The 10 commandments L&D teams should follow for best results
"The changing business dynamics and the advent of technology call for a strategic approach to L&D in developing the workforce in addition to engaging with external partners, who may not have the experience in developing a technological skill of the employee." KNS Acharya
The learning and development (L&D) function not only plays a decisive role in enabling an adaptive, agile and ambidextrous organization but also yields a stronger return on investments when integrated with the business goals and strategy.
However, in most organizations, L&D generally focusses on being an ‘order taker’ and executioner, rather than a strategic partner. The L&D team usually comprises professionals with a background in HR and expertise in developing people skills and the operational efficiency of the function. While such talent is imperative, subject matter experts with rich domain and functional professional experience are much sought after. The changing business dynamics and the advent of technology call for a strategic approach to L&D in developing the workforce in addition to engaging with external partners, who may not have the experience in developing a technological skill of the employee. It is where a strategically-led L&D function brings value. Therefore, as a practice, L&D should be versatile in swiftly responding to organizational changes, play different roles and be ubiquitous by operating within different divisions, departments, strategic and operational levels of the organization.
In my opinion, the following are the ten fundamental shifts that are imperative for success in L&D:
1. Setting up business-centric academies deeply embedded into the business units.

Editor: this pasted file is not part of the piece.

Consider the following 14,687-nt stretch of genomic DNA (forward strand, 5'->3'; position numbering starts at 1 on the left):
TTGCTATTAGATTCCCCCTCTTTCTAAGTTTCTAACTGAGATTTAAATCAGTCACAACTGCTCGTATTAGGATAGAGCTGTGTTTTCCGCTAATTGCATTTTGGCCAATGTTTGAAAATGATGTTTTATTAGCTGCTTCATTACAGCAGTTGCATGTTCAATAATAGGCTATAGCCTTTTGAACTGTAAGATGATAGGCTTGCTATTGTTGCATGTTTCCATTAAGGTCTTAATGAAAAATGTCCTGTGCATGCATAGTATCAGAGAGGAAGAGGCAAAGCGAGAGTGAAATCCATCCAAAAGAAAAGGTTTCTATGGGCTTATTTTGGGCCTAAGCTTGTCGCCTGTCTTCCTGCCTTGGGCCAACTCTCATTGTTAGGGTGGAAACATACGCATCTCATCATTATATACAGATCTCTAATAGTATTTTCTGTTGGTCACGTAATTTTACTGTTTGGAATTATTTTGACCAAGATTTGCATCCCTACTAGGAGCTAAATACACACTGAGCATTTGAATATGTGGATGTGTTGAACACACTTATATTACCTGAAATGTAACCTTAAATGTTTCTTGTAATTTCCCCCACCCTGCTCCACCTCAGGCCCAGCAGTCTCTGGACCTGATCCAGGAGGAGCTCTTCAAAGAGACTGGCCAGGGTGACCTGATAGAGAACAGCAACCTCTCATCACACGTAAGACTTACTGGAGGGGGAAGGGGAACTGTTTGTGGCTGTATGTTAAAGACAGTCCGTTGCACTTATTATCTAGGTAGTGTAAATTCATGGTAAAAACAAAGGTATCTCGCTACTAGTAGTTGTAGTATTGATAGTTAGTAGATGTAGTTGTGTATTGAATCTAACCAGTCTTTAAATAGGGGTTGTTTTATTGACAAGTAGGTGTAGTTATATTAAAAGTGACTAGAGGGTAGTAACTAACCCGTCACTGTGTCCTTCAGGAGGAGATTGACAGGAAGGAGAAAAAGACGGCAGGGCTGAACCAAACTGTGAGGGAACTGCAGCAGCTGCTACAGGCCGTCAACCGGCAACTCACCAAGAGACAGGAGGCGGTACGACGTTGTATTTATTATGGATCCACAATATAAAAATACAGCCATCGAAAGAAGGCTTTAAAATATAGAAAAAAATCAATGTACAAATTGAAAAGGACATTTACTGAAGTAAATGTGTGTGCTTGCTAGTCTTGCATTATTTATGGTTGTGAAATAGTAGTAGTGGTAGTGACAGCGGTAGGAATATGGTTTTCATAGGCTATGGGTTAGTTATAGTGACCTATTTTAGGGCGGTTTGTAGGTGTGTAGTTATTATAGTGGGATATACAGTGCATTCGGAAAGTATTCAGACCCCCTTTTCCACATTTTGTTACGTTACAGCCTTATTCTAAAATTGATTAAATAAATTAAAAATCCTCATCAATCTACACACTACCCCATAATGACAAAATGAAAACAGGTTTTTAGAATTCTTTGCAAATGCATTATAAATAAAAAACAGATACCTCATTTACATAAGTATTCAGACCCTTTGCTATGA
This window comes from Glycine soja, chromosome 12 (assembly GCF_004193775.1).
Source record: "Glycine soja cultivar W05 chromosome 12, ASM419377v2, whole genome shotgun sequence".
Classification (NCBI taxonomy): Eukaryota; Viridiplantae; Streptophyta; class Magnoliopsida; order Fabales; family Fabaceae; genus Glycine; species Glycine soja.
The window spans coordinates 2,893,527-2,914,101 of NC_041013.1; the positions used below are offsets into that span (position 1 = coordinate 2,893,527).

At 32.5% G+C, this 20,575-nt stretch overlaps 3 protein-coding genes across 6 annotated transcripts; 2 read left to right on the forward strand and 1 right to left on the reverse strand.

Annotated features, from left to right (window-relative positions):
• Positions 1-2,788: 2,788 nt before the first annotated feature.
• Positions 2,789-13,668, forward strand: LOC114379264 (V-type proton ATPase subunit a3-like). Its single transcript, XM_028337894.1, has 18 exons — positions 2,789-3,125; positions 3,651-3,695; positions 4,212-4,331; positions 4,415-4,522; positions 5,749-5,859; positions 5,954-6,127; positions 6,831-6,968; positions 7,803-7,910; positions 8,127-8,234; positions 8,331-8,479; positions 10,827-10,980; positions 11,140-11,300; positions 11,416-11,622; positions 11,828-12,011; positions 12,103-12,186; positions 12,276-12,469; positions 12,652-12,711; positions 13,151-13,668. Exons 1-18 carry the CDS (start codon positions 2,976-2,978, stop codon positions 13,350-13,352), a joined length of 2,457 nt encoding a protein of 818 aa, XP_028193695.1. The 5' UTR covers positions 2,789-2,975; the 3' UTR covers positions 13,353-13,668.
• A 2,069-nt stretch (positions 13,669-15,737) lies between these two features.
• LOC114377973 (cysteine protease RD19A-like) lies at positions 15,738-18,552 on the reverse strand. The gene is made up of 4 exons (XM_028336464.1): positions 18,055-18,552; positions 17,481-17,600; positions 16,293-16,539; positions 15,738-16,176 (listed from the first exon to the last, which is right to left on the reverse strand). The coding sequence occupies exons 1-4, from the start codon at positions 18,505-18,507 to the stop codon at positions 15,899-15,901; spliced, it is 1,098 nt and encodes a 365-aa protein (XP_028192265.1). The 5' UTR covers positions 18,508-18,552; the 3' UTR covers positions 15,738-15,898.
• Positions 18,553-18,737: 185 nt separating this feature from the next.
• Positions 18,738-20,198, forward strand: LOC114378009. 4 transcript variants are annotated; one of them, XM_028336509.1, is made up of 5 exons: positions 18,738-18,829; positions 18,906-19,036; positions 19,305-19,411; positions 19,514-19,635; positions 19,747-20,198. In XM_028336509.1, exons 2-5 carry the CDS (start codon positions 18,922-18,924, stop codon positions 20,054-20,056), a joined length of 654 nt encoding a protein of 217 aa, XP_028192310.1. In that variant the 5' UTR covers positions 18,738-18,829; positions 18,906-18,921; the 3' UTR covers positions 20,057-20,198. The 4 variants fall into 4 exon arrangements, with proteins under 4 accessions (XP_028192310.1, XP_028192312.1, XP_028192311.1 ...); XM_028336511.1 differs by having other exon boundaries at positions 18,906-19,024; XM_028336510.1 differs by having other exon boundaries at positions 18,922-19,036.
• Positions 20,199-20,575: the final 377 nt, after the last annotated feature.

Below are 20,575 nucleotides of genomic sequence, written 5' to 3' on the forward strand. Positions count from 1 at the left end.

2. Attracting the right senior talent for the academies and creating a career path for employees.
3. Creating a mechanism through which practitioners within the organisation can be part of the L&D team on a rotational basis.
4. Positioning academies and L&D as strategic business partners to the customers.
5. Providing consulting opportunities to academy members along with business subject matter experts who can use the learnings for scale-up.
6. Establishing a 40:40:20 model in which 40% of the training is delivered by the academy, 40% by the online content/practicing engineers, and 20% by external organisation experts.
7.Establishing strong governance for the training content and revamping the content regularly by the business units.
8. Incorporating the latest technologies for content sourcing (online content), content development, dissemination, and assessment of competencies thereby ensuring that the L&D team becomes technology savvy.
9. Streamlining the integration of self-learning and instructor-led learning through subject matter experts in technology and other domains.
10. Distinguishing the roles of the HR team in people skills development, program governance, etc. and the academies in bringing rich technical expertise to the L&D function.
Inarguably, the plethora of changes is driving transformation within the L&D profession. Senior practicing professionals who had earlier shunned their roles in L&D are looking at it as a serious career option today. Organisations need to set up the right leadership team and organisational culture for the L&D function to become the centre of all development activities of the business. What this necessitates is considerable resilience, especially with the added pressure on L&D professionals to script changes for learners, the organisation, the function, and themselves. At the same time, L&D practitioners should adapt to external trends, introduce changes at the right pace, and develop the competencies required by their organisations.
Disclaimer: The views expressed in the article above are those of the authors' and do not necessarily represent or reflect the views of this publishing house